Mycobacterium tuberculosis has evolved from a Mycobacterium canettii-like progenitor pool into one of the most successful and widespread human pathogens. The pathogenicity of M. tuberculosis is linked to its ability to secrete/export/release selected mycobacterial proteins, and it is also established that active release of mycobacterial antigens is a prerequisite for strong immune recognition. Recent research has enabled mycobacterial secretion systems and vesicle-based release of mycobacterial antigens to be elucidated, which together with host-related specificities constitute key variables that determine the outcome of infection. Here, we discuss recently discovered, novel aspects on the nature and the regulation of antigen release of the tuberculosis agent with particular emphasis on the biological characterization of mycobacteria-specific ESX/type VII secretion systems and their secreted proteins, belonging to the Esx, PE, and PPE categories. The importance of specific mycobacterial antigen release is probably best exemplified by the striking differences observed between the cellular events during infection with the ESX-1-deficient, attenuated Mycobacterium bovis BCG compared to the virulent M. tuberculosis, which are clearly important for design of more specific diagnostics and more efficient vaccines.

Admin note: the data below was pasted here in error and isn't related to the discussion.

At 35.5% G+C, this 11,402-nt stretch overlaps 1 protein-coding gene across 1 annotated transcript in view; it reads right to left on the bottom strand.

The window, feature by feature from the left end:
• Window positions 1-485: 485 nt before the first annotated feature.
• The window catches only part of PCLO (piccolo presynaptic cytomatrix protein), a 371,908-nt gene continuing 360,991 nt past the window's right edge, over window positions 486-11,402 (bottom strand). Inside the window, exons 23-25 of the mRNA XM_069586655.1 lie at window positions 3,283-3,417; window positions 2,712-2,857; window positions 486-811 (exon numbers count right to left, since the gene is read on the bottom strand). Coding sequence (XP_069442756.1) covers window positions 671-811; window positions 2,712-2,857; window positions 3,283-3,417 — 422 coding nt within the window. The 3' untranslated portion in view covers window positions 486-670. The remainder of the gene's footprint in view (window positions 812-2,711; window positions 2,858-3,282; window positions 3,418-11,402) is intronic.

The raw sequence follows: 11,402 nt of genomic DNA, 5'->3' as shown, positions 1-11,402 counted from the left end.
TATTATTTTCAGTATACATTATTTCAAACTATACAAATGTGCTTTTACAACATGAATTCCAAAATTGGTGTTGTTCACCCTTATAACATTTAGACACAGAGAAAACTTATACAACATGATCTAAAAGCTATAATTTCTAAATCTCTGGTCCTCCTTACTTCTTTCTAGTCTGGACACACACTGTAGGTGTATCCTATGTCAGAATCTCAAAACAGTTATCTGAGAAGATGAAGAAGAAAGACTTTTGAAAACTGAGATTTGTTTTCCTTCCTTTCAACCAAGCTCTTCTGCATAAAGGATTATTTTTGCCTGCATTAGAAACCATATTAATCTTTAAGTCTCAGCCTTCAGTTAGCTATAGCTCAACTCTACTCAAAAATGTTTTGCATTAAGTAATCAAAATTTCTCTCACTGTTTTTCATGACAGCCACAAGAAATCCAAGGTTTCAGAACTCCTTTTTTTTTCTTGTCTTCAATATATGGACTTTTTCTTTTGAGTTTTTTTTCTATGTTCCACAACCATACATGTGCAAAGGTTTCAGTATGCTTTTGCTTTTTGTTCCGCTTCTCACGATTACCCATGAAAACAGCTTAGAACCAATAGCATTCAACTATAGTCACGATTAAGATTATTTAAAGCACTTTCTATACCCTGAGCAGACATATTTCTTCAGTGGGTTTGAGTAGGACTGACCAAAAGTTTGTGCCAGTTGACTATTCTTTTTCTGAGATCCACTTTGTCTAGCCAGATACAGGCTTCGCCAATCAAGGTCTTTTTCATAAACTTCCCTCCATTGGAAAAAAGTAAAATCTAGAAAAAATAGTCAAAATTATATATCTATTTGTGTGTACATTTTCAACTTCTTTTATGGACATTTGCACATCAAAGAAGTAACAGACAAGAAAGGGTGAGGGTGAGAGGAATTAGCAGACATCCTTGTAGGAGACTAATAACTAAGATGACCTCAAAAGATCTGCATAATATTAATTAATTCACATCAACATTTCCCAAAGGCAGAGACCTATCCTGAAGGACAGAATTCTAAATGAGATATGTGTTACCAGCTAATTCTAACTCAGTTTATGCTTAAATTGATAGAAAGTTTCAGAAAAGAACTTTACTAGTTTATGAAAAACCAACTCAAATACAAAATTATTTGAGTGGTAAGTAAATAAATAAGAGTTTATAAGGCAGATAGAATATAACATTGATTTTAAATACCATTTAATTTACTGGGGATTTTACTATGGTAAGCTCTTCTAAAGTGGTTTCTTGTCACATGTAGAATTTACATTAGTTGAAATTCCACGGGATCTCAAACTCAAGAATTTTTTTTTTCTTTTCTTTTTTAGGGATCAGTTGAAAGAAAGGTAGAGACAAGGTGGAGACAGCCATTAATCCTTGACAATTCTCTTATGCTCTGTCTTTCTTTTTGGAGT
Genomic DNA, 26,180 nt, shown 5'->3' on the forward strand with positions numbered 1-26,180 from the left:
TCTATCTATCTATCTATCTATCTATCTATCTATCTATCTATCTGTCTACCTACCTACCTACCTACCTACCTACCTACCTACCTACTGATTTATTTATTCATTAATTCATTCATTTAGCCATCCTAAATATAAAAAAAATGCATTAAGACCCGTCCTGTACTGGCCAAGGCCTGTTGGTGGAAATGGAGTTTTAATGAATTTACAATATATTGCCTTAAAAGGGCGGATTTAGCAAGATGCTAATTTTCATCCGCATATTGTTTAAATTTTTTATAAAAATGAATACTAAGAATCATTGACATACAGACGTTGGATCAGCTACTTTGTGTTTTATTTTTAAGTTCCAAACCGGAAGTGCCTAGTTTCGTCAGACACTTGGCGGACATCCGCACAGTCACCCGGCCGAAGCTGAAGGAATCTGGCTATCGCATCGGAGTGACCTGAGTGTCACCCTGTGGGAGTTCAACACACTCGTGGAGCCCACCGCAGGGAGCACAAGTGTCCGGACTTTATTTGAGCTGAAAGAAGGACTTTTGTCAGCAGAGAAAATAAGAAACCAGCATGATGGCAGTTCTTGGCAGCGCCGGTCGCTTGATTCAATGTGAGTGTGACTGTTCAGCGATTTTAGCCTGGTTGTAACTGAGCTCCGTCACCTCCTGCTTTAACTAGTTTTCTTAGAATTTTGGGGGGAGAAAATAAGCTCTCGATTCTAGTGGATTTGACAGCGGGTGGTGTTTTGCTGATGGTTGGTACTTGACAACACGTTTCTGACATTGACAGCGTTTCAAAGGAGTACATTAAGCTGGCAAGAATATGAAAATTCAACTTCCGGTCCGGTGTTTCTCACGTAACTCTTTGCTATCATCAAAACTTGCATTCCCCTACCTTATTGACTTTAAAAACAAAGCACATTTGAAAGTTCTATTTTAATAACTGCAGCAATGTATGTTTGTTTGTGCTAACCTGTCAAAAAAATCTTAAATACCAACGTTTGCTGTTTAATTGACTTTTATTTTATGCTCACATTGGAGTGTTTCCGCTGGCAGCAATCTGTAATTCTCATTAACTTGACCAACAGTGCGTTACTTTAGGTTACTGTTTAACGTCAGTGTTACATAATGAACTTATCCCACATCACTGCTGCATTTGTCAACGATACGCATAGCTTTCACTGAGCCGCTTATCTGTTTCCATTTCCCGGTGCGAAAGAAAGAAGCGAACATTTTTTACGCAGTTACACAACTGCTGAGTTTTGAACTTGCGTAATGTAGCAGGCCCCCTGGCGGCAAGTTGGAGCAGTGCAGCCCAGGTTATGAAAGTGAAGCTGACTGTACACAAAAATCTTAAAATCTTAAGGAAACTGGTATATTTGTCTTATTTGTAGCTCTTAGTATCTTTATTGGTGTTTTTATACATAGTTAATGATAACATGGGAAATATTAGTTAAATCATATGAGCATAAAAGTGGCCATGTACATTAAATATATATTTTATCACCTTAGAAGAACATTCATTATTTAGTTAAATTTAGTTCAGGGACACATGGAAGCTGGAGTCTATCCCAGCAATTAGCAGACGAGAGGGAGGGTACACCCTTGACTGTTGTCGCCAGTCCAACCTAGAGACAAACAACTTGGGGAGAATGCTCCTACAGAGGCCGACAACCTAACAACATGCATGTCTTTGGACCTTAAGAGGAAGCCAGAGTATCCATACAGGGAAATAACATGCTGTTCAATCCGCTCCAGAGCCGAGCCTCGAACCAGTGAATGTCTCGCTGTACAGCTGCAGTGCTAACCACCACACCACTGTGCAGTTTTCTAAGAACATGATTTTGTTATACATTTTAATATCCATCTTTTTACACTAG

|Original language||English (US)|
|Number of pages||21|
|State||Published - Mar 1 2015|
- Mycobacterium tuberculosis
ASJC Scopus subject areas
- Immunology and Allergy